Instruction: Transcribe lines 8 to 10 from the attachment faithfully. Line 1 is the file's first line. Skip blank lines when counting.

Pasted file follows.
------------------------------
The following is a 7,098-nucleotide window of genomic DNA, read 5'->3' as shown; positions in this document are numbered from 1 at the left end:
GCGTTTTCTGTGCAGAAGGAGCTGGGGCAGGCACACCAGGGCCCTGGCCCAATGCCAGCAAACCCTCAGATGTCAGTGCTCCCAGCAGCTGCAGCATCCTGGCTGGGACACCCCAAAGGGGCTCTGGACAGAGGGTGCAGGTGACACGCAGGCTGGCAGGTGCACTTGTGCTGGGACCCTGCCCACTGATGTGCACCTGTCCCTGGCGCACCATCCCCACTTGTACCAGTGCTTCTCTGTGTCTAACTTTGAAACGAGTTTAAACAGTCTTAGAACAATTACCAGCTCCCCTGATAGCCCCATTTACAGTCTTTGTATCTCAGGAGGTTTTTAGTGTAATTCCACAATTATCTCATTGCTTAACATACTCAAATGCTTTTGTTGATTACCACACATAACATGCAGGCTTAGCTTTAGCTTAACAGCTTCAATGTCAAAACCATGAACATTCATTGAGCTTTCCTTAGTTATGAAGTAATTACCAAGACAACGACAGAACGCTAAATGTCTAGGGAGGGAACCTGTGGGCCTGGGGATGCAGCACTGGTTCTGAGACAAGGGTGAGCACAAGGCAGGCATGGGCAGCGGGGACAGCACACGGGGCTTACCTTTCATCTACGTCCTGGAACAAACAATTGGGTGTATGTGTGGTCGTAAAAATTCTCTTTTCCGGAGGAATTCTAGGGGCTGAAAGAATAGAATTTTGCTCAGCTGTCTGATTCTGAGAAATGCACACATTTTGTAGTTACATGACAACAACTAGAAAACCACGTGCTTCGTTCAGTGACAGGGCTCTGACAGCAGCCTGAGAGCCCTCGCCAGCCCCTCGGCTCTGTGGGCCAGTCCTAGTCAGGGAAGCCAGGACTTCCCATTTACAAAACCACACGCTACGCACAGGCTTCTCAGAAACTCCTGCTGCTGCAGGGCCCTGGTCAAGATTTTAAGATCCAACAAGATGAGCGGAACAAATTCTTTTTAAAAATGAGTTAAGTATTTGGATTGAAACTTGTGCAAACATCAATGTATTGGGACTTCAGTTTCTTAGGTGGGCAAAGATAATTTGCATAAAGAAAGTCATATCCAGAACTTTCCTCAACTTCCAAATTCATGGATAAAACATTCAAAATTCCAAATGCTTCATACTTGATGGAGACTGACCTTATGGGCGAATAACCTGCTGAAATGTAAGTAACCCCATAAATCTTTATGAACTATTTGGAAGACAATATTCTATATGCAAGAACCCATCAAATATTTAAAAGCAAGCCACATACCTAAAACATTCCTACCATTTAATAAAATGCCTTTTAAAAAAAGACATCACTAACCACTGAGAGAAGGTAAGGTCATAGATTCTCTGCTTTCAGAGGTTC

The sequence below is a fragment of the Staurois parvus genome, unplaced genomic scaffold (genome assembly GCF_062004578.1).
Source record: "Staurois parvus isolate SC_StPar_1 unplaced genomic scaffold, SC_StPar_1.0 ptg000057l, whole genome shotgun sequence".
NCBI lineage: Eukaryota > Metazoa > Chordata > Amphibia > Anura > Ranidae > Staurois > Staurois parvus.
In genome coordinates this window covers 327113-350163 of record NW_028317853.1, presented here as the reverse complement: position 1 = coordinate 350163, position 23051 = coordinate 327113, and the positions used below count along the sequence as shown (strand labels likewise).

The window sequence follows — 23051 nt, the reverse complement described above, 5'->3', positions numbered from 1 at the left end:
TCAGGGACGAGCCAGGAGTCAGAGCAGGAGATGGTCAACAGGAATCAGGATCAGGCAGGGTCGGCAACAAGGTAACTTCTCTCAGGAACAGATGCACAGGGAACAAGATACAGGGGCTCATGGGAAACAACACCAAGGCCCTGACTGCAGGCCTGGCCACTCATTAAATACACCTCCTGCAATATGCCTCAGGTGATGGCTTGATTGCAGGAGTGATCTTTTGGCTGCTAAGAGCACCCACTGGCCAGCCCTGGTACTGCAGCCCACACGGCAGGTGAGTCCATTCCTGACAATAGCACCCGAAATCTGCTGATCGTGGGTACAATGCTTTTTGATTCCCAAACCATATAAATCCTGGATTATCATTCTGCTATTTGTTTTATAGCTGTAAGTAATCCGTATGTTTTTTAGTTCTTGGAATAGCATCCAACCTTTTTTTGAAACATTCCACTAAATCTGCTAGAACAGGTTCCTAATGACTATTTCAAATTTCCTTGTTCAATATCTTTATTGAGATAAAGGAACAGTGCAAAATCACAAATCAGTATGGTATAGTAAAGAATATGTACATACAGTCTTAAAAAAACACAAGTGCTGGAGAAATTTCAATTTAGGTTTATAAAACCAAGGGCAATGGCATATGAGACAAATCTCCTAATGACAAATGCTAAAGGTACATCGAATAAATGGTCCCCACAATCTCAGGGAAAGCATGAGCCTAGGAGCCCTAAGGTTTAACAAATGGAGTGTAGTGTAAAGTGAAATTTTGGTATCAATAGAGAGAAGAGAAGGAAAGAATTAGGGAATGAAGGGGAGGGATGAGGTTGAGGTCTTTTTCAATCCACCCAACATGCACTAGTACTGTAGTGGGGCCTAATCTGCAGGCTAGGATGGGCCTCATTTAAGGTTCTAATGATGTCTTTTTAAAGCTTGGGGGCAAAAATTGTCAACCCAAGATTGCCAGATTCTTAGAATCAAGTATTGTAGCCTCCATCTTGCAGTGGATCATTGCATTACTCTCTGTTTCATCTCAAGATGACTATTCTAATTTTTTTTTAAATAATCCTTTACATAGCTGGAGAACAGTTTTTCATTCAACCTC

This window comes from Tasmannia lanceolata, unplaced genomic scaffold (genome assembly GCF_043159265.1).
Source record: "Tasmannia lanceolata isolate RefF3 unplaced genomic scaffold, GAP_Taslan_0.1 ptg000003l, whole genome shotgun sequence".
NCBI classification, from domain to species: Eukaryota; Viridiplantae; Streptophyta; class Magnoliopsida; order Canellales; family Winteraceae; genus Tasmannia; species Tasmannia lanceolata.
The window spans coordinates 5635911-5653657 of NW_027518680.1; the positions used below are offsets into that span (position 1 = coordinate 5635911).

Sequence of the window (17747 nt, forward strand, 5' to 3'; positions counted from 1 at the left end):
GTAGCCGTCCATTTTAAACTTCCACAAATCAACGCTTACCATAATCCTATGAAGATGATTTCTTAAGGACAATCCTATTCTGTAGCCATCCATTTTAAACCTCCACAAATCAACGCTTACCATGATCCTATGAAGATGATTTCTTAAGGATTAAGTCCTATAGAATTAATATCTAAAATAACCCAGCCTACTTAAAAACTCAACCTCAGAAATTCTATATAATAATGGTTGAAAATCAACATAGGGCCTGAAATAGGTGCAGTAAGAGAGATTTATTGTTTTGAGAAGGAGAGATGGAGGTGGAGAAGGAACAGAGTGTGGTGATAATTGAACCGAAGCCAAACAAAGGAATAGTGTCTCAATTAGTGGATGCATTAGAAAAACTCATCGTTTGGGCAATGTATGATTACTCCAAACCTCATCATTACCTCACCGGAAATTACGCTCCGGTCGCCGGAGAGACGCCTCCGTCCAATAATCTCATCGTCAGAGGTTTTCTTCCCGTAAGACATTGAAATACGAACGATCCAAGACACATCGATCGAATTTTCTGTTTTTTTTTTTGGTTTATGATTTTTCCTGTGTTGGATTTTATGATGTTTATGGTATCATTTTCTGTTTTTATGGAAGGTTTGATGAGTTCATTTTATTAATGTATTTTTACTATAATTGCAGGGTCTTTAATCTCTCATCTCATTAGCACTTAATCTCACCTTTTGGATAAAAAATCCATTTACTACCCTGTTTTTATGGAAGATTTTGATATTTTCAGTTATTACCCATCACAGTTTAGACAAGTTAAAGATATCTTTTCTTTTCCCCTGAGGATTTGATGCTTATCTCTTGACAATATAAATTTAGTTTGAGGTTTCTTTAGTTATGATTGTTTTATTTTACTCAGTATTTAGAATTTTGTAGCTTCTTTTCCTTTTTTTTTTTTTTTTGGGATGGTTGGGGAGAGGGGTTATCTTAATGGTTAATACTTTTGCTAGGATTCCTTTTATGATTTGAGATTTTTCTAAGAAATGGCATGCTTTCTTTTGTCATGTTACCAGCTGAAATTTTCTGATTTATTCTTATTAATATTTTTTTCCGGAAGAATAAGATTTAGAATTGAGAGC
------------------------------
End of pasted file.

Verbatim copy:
TCAGGGACGAGCCAGGAGTCAGAGCAGGAGATGGTCAACAGGAATCAGGATCAGGCAGGGTCGGCAACAAGGTAACTTCTCTCAGGAACAGATGCACAGGGAACAAGATACAGGGGCTCATGGGAAACAACACCAAGGCCCTGACTGCAGGCCTGGCCACTCATTAAATACACCTCCTGCAATATGCCTCAGGTGATGGCTTGATTGCAGGAGTGATCTTTTGGCTGCTAAGAGCACCCACTGGCCAGCCCTGGTACTGCAGCCCACACGGCAGGTGAGTCCATTCCTGACAATAGCACCCGAAATCTGCTGATCGTGGGTACAATGCTTTTTGATTCCCAAACCATATAAATCCTGGATTATCATTCTGCTATTTGTTTTATAGCTGTAAGTAATCCGTATGTTTTTTAGTTCTTGGAATAGCATCCAACCTTTTTTTGAAACATTCCACTAAATCTGCTAGAACAGGTTCCTAATGACTATTTCAAATTTCCTTGTTCAATATCTTTATTGAGATAAAGGAACAGTGCAAAATCACAAATCAGTATGGTATAGTAAAGAATATGTACATACAGTCTTAAAAAAACACAAGTGCTGGAGAAATTTCAATTTAGGTTTATAAAACCAAGGGCAATGGCATATGAGACAAATCTCCTAATGACAAATGCTAAAGGTACATCGAATAAATGGTCCCCACAATCTCAGGGAAAGCATGAGCCTAGGAGCCCTAAGGTTTAACAAATGGAGTGTAGTGTAAAGTGAAATTTTGGTATCAATAGAGAGAAGAGAAGGAAAGAATTAGGGAATGAAGGGGAGGGATGAGGTTGAGGTCTTTTTCAATCCACCCAACATGCACTAGTACTGTAGTGGGGCCTAATCTGCAGGCTAGGATGGGCCTCATTTAAGGTTCTAATGATGTCTTTTTAAAGCTTGGGGGCAAAAATTGTCAACCCAAGATTGCCAGATTCTTAGAATCAAGTATTGTAGCCTCCATCTTGCAGTGGATCATTGCATTACTCTCTGTTTCATCTCAAGATGACTATTCTAATTTTTTTTTAAATAATCCTTTACATAGCTGGAGAACAGTTTTTCATTCAACCTC

This window comes from Tasmannia lanceolata, unplaced genomic scaffold (genome assembly GCF_043159265.1).
Source record: "Tasmannia lanceolata isolate RefF3 unplaced genomic scaffold, GAP_Taslan_0.1 ptg000003l, whole genome shotgun sequence".